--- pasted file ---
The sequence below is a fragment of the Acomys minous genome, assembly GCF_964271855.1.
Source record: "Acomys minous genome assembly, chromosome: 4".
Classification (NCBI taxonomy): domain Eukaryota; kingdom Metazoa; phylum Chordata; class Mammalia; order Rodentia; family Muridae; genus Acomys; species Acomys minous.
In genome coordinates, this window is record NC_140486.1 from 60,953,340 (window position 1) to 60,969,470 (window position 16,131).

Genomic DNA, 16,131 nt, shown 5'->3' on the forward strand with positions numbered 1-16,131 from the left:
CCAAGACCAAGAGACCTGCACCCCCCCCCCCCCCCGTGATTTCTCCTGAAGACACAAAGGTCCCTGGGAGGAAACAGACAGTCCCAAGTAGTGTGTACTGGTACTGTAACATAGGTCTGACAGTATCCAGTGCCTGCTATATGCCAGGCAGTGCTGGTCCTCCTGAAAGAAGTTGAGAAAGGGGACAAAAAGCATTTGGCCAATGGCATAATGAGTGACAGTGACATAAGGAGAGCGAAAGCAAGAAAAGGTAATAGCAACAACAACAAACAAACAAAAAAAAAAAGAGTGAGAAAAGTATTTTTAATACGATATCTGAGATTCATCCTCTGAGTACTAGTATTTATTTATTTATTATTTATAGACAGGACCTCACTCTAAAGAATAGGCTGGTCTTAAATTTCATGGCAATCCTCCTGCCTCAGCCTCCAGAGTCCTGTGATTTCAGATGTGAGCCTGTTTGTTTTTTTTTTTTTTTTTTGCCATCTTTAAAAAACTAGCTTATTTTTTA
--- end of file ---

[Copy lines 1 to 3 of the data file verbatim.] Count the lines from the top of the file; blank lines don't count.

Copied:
The sequence below is a fragment of the Acomys minous genome, assembly GCF_964271855.1.
Source record: "Acomys minous genome assembly, chromosome: 4".
Classification (NCBI taxonomy): domain Eukaryota; kingdom Metazoa; phylum Chordata; class Mammalia; order Rodentia; family Muridae; genus Acomys; species Acomys minous.